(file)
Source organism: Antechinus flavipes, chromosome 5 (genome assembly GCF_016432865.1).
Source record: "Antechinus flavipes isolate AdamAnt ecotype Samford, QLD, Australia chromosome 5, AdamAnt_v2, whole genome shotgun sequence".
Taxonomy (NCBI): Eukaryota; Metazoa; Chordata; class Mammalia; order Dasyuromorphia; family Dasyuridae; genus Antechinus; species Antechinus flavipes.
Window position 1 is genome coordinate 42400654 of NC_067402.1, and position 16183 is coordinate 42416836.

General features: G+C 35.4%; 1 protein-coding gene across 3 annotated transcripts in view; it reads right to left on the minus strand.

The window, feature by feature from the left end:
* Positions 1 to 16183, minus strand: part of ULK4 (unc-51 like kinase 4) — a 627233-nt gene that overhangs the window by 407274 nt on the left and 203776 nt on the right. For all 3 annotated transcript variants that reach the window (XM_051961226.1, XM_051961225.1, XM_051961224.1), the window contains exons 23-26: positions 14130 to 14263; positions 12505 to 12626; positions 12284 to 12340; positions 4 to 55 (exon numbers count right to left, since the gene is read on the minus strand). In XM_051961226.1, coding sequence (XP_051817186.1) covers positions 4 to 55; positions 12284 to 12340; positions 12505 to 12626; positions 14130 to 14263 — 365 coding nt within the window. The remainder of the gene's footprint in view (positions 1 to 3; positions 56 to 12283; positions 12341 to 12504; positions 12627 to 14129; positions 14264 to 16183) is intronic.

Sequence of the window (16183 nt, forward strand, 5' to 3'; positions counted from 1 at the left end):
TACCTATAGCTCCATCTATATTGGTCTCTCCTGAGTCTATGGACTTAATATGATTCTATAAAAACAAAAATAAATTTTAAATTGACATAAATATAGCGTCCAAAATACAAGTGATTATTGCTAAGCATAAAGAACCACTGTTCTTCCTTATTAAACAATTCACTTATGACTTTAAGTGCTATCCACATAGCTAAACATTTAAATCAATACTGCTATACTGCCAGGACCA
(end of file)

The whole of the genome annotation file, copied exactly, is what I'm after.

Source organism: Antechinus flavipes, chromosome 5 (genome assembly GCF_016432865.1).
Source record: "Antechinus flavipes isolate AdamAnt ecotype Samford, QLD, Australia chromosome 5, AdamAnt_v2, whole genome shotgun sequence".
Taxonomy (NCBI): Eukaryota; Metazoa; Chordata; class Mammalia; order Dasyuromorphia; family Dasyuridae; genus Antechinus; species Antechinus flavipes.
Window position 1 is genome coordinate 42400654 of NC_067402.1, and position 16183 is coordinate 42416836.

General features: G+C 35.4%; 1 protein-coding gene across 3 annotated transcripts in view; it reads right to left on the minus strand.

The window, feature by feature from the left end:
* Positions 1 to 16183, minus strand: part of ULK4 (unc-51 like kinase 4) — a 627233-nt gene that overhangs the window by 407274 nt on the left and 203776 nt on the right. For all 3 annotated transcript variants that reach the window (XM_051961226.1, XM_051961225.1, XM_051961224.1), the window contains exons 23-26: positions 14130 to 14263; positions 12505 to 12626; positions 12284 to 12340; positions 4 to 55 (exon numbers count right to left, since the gene is read on the minus strand). In XM_051961226.1, coding sequence (XP_051817186.1) covers positions 4 to 55; positions 12284 to 12340; positions 12505 to 12626; positions 14130 to 14263 — 365 coding nt within the window. The remainder of the gene's footprint in view (positions 1 to 3; positions 56 to 12283; positions 12341 to 12504; positions 12627 to 14129; positions 14264 to 16183) is intronic.

Sequence of the window (16183 nt, forward strand, 5' to 3'; positions counted from 1 at the left end):
TACCTATAGCTCCATCTATATTGGTCTCTCCTGAGTCTATGGACTTAATATGATTCTATAAAAACAAAAATAAATTTTAAATTGACATAAATATAGCGTCCAAAATACAAGTGATTATTGCTAAGCATAAAGAACCACTGTTCTTCCTTATTAAACAATTCACTTATGACTTTAAGTGCTATCCACATAGCTAAACATTTAAATCAATACTGCTATACTGCCAGGACCA